By Jeremy Schwartz
Peninsula Daily News
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Peninsula Daily News
OLYMPIA — The State House’s version of a proposed 2013-2015 biennium state budget passed more or less along party lines last week, something that came as no surprise to the North Olympic Peninsula’s two representatives.
“That’s pretty understandable at this stage of the game,” said State Rep. Steve Tharinger, D-Sequim. “We didn’t expect many Republican votes.”
The proposed $34.5 billion biennium budget passed 53-43 in the House on Friday evening, Tharinger said, after about 25 amendments were debated and three minor ones enacted.
Tharinger, State Rep. Kevin Van De Wege, also of Sequim, and State Sen. Jim Hargrove represent the 24th Legislative District, which comprises Clallam and Jefferson counties and a portion of Grays Harbor County.
The House proposal points $1.3 billion at K-12 education in order to meet a State Supreme Court requirement to adequately fund state education and pays for it mostly through eliminating or lowering 15 tax exemptions and renewing some taxes, set to expire this year.
“We’re not creating any new taxes,” Van De Wege said in a Friday interview. “We’re just closing some exemptions and extending some taxes.”
In a Saturday interview, Tharinger said the exemptions the House proposal repeals include preferential business and operation tax rates for tour guides and insurance agents, the latter of which the House proposal estimates will generate $46.1 million over the 2013-2015 biennium.
The proposed budget also reinstates an estate tax for married couples whose homes are worth more than $4 million, Tharinger said, when currently only single people with homes worth that much pay the estate tax.
“Right now, you could say the law discriminates against single people because they would have to pay that,” Tharinger said.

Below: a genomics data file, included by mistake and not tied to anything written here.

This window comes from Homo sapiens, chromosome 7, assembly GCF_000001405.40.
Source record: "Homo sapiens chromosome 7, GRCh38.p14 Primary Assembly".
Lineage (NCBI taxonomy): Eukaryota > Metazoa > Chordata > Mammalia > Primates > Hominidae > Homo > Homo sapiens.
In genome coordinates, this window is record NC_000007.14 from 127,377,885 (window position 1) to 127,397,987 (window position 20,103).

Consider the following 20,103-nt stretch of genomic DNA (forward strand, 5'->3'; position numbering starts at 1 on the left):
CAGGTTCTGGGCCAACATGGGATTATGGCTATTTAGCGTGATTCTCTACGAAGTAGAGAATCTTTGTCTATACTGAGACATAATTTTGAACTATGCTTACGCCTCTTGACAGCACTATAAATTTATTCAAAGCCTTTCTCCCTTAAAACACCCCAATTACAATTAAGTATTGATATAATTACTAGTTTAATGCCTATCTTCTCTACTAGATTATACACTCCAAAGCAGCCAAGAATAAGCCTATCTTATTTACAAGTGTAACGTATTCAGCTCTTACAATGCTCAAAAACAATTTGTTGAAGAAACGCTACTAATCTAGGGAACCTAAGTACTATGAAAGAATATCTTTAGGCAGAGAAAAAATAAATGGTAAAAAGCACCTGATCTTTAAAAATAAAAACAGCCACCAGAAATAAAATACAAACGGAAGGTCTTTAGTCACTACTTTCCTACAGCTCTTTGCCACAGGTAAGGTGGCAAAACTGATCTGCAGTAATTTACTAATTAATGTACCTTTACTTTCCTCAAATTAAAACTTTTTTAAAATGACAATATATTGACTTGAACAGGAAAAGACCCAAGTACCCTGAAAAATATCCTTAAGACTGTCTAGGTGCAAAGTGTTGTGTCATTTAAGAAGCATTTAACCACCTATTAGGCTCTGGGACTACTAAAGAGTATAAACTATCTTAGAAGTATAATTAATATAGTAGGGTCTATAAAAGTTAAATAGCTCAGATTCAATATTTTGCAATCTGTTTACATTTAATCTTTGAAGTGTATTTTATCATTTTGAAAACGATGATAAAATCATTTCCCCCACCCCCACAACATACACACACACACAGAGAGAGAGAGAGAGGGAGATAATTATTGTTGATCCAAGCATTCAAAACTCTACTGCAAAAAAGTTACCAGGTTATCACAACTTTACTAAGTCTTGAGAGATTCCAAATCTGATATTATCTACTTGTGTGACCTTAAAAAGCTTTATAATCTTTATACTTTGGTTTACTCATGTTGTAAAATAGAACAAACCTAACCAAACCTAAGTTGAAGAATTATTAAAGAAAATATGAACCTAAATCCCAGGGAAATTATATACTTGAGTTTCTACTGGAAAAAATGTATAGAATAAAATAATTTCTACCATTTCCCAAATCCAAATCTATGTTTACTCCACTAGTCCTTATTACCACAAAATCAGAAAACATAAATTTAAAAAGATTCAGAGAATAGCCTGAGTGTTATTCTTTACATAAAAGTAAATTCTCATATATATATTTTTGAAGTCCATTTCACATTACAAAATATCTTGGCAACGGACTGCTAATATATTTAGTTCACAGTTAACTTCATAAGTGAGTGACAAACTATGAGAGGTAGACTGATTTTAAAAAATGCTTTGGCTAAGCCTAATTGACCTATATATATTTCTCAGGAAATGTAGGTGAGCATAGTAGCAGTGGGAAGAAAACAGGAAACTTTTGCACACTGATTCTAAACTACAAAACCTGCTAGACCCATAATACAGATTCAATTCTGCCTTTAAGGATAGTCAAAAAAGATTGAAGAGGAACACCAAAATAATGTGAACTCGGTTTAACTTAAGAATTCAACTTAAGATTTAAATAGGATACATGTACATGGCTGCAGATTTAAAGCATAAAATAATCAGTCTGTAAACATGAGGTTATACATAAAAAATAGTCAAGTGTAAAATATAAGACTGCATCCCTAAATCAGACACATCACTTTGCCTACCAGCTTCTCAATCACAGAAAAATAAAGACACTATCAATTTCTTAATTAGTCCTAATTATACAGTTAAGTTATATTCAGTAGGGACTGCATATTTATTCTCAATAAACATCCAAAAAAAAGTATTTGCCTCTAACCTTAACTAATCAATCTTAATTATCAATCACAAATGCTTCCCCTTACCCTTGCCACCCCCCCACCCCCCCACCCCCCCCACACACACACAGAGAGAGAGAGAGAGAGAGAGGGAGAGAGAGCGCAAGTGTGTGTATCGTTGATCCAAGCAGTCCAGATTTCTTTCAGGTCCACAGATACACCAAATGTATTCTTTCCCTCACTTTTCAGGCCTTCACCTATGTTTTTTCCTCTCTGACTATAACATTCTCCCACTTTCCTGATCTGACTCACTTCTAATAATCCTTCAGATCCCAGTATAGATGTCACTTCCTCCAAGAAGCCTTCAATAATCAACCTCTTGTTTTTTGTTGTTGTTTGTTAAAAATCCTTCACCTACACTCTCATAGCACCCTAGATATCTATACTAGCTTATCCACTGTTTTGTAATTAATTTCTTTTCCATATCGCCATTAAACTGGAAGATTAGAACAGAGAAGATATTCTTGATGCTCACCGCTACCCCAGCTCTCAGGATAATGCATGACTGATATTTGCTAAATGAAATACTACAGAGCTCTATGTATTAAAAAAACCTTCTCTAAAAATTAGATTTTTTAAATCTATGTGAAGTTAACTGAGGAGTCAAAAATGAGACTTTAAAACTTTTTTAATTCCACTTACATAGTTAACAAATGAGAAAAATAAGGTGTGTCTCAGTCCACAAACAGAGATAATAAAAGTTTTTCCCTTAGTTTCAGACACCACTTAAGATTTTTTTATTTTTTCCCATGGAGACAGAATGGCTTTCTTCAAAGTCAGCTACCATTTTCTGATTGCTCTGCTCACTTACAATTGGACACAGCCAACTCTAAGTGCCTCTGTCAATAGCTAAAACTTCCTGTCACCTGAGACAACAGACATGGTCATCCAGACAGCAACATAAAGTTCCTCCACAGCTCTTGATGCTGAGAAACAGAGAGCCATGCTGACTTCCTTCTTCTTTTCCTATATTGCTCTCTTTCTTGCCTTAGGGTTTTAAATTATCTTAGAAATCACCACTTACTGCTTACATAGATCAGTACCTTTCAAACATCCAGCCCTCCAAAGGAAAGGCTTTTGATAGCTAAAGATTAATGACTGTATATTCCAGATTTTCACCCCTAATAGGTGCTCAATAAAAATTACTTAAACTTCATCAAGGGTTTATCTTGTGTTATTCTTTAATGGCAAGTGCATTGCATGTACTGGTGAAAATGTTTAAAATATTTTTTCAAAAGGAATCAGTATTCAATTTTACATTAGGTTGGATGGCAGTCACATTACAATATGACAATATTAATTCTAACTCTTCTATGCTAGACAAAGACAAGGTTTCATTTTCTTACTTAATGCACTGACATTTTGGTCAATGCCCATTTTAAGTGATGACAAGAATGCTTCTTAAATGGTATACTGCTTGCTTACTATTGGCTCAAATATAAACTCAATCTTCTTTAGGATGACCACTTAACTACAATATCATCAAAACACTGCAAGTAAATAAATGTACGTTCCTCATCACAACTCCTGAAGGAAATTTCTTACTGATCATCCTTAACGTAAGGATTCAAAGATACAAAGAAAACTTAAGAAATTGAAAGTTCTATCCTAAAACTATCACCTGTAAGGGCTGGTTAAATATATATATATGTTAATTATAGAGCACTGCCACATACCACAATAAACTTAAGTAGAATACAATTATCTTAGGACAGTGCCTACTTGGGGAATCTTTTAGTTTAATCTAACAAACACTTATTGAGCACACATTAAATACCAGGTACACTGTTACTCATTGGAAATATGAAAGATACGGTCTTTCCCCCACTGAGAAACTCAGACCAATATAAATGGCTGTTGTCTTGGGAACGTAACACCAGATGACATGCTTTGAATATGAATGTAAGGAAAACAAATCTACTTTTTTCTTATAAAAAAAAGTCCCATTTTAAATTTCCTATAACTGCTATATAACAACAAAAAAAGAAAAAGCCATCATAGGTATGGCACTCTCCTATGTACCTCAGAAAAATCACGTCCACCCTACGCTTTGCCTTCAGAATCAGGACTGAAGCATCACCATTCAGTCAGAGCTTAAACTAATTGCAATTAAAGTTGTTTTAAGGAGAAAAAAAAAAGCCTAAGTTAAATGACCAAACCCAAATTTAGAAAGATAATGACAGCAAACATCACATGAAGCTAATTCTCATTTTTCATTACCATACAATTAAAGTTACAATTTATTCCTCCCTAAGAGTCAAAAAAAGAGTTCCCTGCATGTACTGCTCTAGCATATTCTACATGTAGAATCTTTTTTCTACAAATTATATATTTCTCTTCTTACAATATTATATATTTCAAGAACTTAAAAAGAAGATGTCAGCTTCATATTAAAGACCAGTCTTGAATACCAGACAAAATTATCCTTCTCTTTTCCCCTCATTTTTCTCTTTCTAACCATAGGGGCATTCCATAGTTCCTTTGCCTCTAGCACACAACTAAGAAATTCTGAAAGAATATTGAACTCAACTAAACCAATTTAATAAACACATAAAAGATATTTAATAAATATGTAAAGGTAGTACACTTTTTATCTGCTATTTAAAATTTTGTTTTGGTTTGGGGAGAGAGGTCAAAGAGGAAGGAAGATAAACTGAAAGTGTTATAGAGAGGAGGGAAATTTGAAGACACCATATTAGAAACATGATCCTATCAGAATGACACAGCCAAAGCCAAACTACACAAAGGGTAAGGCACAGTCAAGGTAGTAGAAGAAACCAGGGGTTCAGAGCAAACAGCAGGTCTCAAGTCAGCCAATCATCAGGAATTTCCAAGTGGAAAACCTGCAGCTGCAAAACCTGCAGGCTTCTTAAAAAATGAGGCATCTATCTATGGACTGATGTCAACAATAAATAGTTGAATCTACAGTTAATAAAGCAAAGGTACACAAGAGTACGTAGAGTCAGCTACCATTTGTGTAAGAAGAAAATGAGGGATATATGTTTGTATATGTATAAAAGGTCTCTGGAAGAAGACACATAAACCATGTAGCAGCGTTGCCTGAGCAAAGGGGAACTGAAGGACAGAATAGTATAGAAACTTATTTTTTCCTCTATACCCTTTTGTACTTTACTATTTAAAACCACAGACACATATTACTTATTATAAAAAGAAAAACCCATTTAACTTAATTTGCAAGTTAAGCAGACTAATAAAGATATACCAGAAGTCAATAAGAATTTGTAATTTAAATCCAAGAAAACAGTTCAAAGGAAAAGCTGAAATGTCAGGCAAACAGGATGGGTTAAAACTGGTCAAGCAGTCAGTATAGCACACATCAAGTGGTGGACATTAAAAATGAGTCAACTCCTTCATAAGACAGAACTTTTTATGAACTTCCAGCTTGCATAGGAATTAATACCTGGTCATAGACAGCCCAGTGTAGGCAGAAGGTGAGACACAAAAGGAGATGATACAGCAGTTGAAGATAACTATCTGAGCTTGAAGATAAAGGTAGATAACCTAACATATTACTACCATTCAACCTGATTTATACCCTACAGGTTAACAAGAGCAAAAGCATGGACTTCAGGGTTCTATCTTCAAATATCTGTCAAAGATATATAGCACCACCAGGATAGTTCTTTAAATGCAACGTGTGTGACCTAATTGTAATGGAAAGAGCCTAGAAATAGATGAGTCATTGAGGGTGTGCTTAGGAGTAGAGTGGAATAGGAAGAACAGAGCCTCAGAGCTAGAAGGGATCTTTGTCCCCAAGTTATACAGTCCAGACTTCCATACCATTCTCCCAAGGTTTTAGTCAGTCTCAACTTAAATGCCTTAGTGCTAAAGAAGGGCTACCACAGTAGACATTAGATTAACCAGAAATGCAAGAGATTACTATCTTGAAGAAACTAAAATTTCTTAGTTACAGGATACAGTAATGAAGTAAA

The House budget proposal estimates the estate tax change will generate $160.3 million for the state over the next two years.
Van De Wege said he was particularly pleased to see enough funding go toward mental illness, with $31.3 million aimed at improving the state’s mental health system.
“Mental illness is something we need to make so many inroads with, so it’s good to see investment there,” Van De Wege said.
Additionally, Van De Wege said the money aimed at education, including $225.4 million to reduce K-3 class sizes and
$91.5 million for all-day kindergarten, will go a long way toward preparing Washington’s children for the future.
“[The education funding] will make our children better able to compete in the world,” Van De Wege said. “I think we’re giving our kids those tools with those investments.”
Sen. Hargrove did not give many specific comments on the House’s proposed budget, only saying that he’s looking ahead to next week and the collective budget discussions among senators and representatives from both parties and Gov. Jay Inslee.
“I’m just interested in sitting down and working out the differences and fulfilling our constitutional responsibilities,” said Hargrove, who serves as the ranking Democrat on the budget-writing Senate Ways and Means Committee, “and going home in a reasonable amount of time.
“I’m in a pretty good position to kind of nudge those things along.”
In a Friday interview, Hargrove said his past week in the Legislature involved hearing and reviewing proposed legislation necessary for the Senate’s proposed budget plan to become a reality, such as a bill that would allow the state Department of Corrections to “rent” county jail beds for an inmate sentenced to a prison term but given credit for time served.
Currently, if someone is convicted of a crime and sentenced to a year or more in prison, that person is automatically sent into the state corrections system, Hargrove explained.
But if that inmate gets credit for time served in a county jail, served while waiting for the trial to begin, for example, that inmate could end up only serving a few months in a state prison, unnecessarily using already-stretched prison resources, Hargrove said.
The bill, which passed the Senate Ways and Means Committee last week, would require the state Department of Corrections to contract with local jails for certain low-risk offenders who are entering the last 12 months of their prison term.
“It keeps us from having to open some new prison units for a couple of years,” Hargrove said.
Reporter Jeremy Schwartz can be reached at 360-452-2345, ext. 5074, or at firstname.lastname@example.org.